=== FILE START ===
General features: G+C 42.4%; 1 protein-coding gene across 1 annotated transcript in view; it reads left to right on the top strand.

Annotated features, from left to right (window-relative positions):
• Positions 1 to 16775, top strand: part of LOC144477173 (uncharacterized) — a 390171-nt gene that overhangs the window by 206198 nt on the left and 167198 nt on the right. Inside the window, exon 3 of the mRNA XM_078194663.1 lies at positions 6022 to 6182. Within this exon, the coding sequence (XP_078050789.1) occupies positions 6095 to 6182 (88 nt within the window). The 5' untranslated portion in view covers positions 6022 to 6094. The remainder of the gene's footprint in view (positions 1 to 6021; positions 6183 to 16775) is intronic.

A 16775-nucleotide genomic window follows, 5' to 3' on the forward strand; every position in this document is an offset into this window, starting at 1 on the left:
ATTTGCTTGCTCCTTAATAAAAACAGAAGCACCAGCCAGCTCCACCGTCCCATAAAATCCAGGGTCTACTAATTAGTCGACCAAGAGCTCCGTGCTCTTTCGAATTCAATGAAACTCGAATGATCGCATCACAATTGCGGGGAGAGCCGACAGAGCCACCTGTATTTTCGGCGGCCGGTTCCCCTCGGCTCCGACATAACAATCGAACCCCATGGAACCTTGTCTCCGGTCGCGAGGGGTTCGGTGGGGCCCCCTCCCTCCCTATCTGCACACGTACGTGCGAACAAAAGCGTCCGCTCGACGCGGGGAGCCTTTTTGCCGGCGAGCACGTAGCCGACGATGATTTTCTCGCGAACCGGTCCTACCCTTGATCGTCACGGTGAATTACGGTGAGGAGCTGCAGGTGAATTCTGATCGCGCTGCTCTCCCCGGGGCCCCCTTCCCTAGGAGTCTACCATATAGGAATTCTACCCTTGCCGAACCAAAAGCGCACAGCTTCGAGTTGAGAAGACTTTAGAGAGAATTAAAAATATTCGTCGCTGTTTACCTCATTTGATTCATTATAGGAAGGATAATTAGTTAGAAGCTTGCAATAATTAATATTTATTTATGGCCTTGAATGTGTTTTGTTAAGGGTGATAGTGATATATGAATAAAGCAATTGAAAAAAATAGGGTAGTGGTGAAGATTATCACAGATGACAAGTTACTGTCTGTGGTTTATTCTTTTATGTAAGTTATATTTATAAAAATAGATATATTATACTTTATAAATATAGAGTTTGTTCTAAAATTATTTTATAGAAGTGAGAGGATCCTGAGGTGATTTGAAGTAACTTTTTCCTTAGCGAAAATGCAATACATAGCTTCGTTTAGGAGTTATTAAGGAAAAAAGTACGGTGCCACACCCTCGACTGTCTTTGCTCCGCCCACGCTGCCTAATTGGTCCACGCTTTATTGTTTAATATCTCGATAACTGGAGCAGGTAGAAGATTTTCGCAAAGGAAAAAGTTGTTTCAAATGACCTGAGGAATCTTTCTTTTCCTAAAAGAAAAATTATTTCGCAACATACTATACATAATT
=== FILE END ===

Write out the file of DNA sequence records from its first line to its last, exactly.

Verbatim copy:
General features: G+C 42.4%; 1 protein-coding gene across 1 annotated transcript in view; it reads left to right on the top strand.

Annotated features, from left to right (window-relative positions):
• Positions 1 to 16775, top strand: part of LOC144477173 (uncharacterized) — a 390171-nt gene that overhangs the window by 206198 nt on the left and 167198 nt on the right. Inside the window, exon 3 of the mRNA XM_078194663.1 lies at positions 6022 to 6182. Within this exon, the coding sequence (XP_078050789.1) occupies positions 6095 to 6182 (88 nt within the window). The 5' untranslated portion in view covers positions 6022 to 6094. The remainder of the gene's footprint in view (positions 1 to 6021; positions 6183 to 16775) is intronic.

A 16775-nucleotide genomic window follows, 5' to 3' on the forward strand; every position in this document is an offset into this window, starting at 1 on the left:
ATTTGCTTGCTCCTTAATAAAAACAGAAGCACCAGCCAGCTCCACCGTCCCATAAAATCCAGGGTCTACTAATTAGTCGACCAAGAGCTCCGTGCTCTTTCGAATTCAATGAAACTCGAATGATCGCATCACAATTGCGGGGAGAGCCGACAGAGCCACCTGTATTTTCGGCGGCCGGTTCCCCTCGGCTCCGACATAACAATCGAACCCCATGGAACCTTGTCTCCGGTCGCGAGGGGTTCGGTGGGGCCCCCTCCCTCCCTATCTGCACACGTACGTGCGAACAAAAGCGTCCGCTCGACGCGGGGAGCCTTTTTGCCGGCGAGCACGTAGCCGACGATGATTTTCTCGCGAACCGGTCCTACCCTTGATCGTCACGGTGAATTACGGTGAGGAGCTGCAGGTGAATTCTGATCGCGCTGCTCTCCCCGGGGCCCCCTTCCCTAGGAGTCTACCATATAGGAATTCTACCCTTGCCGAACCAAAAGCGCACAGCTTCGAGTTGAGAAGACTTTAGAGAGAATTAAAAATATTCGTCGCTGTTTACCTCATTTGATTCATTATAGGAAGGATAATTAGTTAGAAGCTTGCAATAATTAATATTTATTTATGGCCTTGAATGTGTTTTGTTAAGGGTGATAGTGATATATGAATAAAGCAATTGAAAAAAATAGGGTAGTGGTGAAGATTATCACAGATGACAAGTTACTGTCTGTGGTTTATTCTTTTATGTAAGTTATATTTATAAAAATAGATATATTATACTTTATAAATATAGAGTTTGTTCTAAAATTATTTTATAGAAGTGAGAGGATCCTGAGGTGATTTGAAGTAACTTTTTCCTTAGCGAAAATGCAATACATAGCTTCGTTTAGGAGTTATTAAGGAAAAAAGTACGGTGCCACACCCTCGACTGTCTTTGCTCCGCCCACGCTGCCTAATTGGTCCACGCTTTATTGTTTAATATCTCGATAACTGGAGCAGGTAGAAGATTTTCGCAAAGGAAAAAGTTGTTTCAAATGACCTGAGGAATCTTTCTTTTCCTAAAAGAAAAATTATTTCGCAACATACTATACATAATT